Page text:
My overseas readers may not know that the east coast of Australia has been experiencing unprecedented bush fires from the beginning of Spring. This story about the resilience of our koalas (and other fauna) is a positive one in the midst of so many negatives and I thank Kate (lighttravellerkate.blog for sharing this story so that, in turn, I can share it with you
Over 50 bushfires have been burning for the past three weeks along thecoast from Sydney tothe north of Noosa in Queensland.The news has been consistently stark and depressing to read and watch. People have lost their lives, homes, livelihoods. The devestation to the wildlife population is extreme and especially impacting the Koala habitat around Port Macquqrie.
So here’s a good news story about the resilience of our fauna and the wonderful humans of the Port Macquarie Koala Hospital who care for them
Koala and joey rescued from the Queensland bushfires to be released into the wild
November in Sydney is all about the colour purple. Overhead, the
jacarandas are in full bloom and, when the wind gusts through, many of those
blooms are blown to the ground to form a soft purple carpet underfoot.
In the ancient and early medieval world, the dye known as “royal purple”
was prepared from the secretions of the predatory Murex snail. The snail is
still found in the shallow, coastal waters of the Mediterranean and its
harvesting for the dyers’ “palate” has been documented to at least as far back
as the Phoenicians. However, as between 10,000 and 12,000 murex were needed to
produce one gram of purple dye, it was an expensive process and the resulting
product was very highly prized. Thus purple became limited in its use to the
preparation of cloth for the garments of the wealthiest in society. And it was
a very short step from there to purple’s association with royalty. By the
Middle Ages the “royal purple” was being replaced by (dark) blue as the royal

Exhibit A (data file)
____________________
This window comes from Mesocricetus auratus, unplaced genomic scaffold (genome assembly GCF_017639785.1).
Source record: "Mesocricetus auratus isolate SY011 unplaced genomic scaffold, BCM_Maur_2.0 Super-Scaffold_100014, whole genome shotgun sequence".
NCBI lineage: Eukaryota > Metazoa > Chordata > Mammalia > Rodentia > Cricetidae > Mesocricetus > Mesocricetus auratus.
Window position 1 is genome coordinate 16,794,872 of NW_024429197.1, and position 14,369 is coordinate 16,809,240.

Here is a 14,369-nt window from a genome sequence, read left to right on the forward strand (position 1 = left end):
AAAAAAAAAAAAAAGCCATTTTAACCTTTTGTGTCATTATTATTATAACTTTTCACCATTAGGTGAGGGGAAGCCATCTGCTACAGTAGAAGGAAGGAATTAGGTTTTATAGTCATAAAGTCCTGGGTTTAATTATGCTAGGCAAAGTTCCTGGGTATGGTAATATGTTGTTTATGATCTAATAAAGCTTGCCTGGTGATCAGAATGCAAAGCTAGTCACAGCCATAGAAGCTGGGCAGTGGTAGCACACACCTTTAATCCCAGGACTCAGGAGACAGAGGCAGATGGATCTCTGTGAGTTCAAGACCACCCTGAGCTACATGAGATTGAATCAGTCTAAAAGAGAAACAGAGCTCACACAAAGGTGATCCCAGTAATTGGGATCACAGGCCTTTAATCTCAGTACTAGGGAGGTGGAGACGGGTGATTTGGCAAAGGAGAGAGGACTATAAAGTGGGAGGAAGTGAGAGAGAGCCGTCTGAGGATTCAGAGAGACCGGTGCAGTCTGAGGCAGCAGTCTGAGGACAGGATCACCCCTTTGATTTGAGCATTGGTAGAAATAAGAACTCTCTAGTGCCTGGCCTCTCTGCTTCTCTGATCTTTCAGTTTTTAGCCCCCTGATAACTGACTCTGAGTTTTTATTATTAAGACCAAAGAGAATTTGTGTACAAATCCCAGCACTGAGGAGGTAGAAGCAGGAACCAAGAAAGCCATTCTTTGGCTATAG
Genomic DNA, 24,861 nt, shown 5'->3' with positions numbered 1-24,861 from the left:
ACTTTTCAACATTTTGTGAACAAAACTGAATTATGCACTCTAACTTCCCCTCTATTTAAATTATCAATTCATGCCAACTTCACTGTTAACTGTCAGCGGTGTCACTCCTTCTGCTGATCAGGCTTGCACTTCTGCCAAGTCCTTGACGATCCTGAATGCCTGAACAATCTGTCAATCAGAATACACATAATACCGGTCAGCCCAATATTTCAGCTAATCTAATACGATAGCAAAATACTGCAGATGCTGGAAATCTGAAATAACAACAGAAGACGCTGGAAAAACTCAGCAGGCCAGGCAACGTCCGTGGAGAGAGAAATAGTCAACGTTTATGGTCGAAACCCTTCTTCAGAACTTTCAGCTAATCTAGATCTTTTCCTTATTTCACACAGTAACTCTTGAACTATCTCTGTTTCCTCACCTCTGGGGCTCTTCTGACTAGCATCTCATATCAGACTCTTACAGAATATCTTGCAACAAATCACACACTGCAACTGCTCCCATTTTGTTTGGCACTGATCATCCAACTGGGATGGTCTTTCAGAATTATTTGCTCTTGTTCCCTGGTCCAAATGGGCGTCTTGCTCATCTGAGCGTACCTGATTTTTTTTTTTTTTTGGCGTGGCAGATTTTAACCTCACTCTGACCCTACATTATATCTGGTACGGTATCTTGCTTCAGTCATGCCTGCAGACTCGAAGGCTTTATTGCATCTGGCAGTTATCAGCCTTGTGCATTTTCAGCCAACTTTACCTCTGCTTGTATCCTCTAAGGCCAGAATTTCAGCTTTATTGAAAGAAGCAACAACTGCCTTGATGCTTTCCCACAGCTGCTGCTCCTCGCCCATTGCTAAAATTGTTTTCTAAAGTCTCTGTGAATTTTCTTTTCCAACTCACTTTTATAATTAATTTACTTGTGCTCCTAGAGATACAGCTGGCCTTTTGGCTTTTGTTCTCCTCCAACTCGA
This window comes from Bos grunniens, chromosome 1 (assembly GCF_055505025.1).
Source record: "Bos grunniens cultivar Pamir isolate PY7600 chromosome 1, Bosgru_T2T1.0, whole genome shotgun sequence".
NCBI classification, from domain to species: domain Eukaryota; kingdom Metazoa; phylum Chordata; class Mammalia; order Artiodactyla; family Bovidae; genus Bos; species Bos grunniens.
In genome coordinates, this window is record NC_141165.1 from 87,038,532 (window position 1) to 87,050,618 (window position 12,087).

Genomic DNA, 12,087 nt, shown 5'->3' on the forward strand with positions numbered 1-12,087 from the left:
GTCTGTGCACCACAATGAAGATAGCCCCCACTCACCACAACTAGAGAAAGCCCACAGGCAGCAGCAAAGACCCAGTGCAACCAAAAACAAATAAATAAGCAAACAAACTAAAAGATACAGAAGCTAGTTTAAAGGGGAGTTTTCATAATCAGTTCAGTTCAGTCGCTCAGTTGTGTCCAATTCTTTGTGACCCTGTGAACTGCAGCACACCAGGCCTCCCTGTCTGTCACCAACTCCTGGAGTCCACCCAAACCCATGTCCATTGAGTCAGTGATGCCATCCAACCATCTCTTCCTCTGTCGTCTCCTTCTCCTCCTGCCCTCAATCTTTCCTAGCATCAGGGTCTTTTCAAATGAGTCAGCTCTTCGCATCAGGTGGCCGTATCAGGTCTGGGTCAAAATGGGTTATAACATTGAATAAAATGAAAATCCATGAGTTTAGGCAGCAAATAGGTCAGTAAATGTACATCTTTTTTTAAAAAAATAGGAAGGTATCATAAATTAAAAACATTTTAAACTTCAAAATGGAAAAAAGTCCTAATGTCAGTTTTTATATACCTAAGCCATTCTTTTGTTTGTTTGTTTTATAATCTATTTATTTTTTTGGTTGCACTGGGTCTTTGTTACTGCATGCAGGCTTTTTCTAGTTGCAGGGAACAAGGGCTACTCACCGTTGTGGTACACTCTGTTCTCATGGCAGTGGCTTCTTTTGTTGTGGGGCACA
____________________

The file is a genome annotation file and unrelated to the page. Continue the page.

colour of choice because of the difficulties in securing regular supplies of
the murex purple.
With all of this in mind, I quite like the irony of seeing common garden snails inching their way across my backyard’s purple jacaranda carpet: this time, the snails are “on” the colour purple, not “in” it.
I don’t have to think about it. I admit it: I am a dog
person. There’s something about dogs’ joyful optimism and irrepressible
enthusiasm for everything from food to a good stick that makes me happy; not to
mention their devotion and companionship. And, in truth, I’ve never had a cat
as a pet whereas I could not imagine home life without a dog. Nevertheless, I
have friends who couldn’t live without their cats and so when I decided to
write a blog or two on animals in the Middle Ages, I decided, in the interests
of fairness and balance, to start with cats. (Dogs will follow at a later date).
The people of the Middle Ages saw cats in both a positive
and negative light. Their biggest “plus” was that cats caught mice, no small
mercy in an age that was ridden with rodents. Some medieval commentators, however,
compared the way in which cats toyed with the rodents before killing them to
the way that the devil played with people’s souls before possessing them
completely. From this comparison it was not a large step to believing that the
cat, like the devil, could alter its shape and appearance for fair means and
foul. And there was something about the
cat’s independence – its disdain for the closely-held belief that God had made
animals for the service of humans – that provoked suspicion. And, it’s true
that this view resulted in medieval cats being often very cruelly treated.
Fortunately, not everyone shared the suspicion; there is
quite a lot of evidence in the literature of the time that shows that many
medieval people were very fond of cats. The
Ancrene Wisse, an early 13th
century guide for enclosed anchorites, recommends the keeping of a cat, and no
other animal. In 14th century Exeter Cathedral had a cat on its
payroll at 13 pence per quarter; and in the 1360s that amount was raised to 26